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Great train journeys of Euro 2008
As a reporter at Euro 2008 you’re only as good as the team or teams you are covering and after Sweden and Romania’s elimination from the finals, I was the first of the Reuters team to pack my bags and go home.
It was disappointment tinged with relief as the call came after Sweden’s defeat by Russia. Exhaustion was beginning to catch up with me, so my own bed in Brussels was a very attractive offer.
So what did I think about Euro 2008? It was very enjoyable. I met lots of people, learned a lot and crated many memories … oh yes, the soccer was ok too.
Two of the most interesting, but bizarre, lessons I learned were:
Firstly, if you leave the electronic key to your hotel bedroom next to your mobile phone in your pocket, it won’t work when you get back to your hotel at 1am and you have to wake up the owner to let you in.
The second thing is that first class and business class mean two very different things in Austria and Switzerland when you travel.
Let me explain.
On a train trip to Innsbruck to cover Sweden’s defeat to Spain, I was sat next to Dimitris Varotis and his 18 year-old son Dante. As you might expect by their names, they are Greek, or American of Greek extraction to be exact. They had both travelled from Pittsburgh to watch Euro 2008, taking in Spain and Portugal’s games. “The Greeks are boring and have had their day,” Dante, who prefers soccer to baseball and American football, told me. Soccer truly is a global game.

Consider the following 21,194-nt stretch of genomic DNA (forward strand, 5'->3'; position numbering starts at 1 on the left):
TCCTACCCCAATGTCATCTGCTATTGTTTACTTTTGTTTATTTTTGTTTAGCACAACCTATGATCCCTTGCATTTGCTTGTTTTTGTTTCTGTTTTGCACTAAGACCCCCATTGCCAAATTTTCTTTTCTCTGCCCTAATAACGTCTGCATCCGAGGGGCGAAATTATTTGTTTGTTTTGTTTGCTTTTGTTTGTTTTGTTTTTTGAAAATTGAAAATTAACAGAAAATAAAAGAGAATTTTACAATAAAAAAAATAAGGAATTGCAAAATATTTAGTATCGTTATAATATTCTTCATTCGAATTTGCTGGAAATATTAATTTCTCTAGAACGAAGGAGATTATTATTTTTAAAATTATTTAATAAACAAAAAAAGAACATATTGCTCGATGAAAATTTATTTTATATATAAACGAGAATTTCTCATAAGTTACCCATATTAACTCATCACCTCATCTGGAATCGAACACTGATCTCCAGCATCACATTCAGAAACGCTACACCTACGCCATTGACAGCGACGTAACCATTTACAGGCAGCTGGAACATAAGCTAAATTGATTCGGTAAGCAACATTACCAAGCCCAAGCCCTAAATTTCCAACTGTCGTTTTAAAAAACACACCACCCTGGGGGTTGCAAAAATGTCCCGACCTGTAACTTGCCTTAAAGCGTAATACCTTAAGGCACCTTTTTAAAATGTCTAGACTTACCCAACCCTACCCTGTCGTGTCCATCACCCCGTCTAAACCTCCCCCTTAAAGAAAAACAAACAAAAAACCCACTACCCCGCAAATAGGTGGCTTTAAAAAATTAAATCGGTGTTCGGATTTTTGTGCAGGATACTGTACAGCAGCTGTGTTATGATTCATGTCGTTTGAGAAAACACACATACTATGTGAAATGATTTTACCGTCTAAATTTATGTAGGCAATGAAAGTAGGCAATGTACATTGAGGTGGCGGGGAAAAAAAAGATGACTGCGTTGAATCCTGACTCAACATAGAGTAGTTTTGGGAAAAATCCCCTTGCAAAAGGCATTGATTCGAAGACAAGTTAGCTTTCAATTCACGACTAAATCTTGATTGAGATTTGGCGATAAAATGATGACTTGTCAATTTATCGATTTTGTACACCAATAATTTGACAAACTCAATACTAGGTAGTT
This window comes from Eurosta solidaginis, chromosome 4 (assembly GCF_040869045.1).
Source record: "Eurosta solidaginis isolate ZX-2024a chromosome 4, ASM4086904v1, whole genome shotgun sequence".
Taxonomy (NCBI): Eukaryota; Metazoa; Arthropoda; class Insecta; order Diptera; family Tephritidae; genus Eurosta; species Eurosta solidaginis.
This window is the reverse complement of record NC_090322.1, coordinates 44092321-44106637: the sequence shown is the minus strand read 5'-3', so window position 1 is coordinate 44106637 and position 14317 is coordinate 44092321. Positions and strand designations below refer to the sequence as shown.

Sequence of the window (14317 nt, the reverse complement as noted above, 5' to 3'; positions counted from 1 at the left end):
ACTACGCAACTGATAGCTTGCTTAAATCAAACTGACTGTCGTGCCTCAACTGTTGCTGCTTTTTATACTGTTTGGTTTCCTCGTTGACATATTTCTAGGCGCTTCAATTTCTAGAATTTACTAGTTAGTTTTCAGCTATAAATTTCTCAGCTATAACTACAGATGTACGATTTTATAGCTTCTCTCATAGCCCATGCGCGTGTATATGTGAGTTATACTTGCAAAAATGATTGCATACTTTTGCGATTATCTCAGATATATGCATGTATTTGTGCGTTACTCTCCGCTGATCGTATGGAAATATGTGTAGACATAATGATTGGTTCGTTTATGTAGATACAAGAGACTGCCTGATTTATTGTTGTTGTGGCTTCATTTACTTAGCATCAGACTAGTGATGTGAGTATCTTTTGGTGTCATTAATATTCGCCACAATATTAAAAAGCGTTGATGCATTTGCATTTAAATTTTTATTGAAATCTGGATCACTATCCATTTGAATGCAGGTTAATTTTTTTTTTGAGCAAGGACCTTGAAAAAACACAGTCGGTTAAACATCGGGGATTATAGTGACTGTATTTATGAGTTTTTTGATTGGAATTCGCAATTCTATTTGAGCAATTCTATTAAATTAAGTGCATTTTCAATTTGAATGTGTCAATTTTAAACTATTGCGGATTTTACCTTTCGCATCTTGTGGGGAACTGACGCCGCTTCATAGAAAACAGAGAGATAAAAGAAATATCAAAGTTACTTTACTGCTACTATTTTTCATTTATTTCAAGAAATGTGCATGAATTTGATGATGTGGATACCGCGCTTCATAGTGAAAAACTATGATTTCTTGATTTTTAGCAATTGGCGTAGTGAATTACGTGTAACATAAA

My insight into Austrian and Swiss levels of travel came on the return journey. Amid a packed first class section, a Japanese photographer, who had sat beside myself and my new U.S. friends on the outward journey, recognised me an invited me to sit with him and four of his photographer friends. in a very comfortable, Orient Express style booth.
But then a burly train inspector came up and told us to get out. “Business class is not first class in our country,” he snapped.
The five photographers looked ashamed, angry and upset all at once. The inspector then demanded 50 euros from them to stay put. They said they could not afford that. I intervened and in my limited German pointed to the small print on our accreditation, which was in English and which I had for some reason read beforehand, that stated we were in fact allowed to travel in the compartment once it was not an overnight sleeper.
The inspector quickly moved on with his tail between his legs and I became an instant hero in Japan.
Darren Ennis, Brussels
PHOTO: A Sweden fan reacts after defeat by Russia in Innsbruck, June 18, 2008. REUTERS/Michael Dalder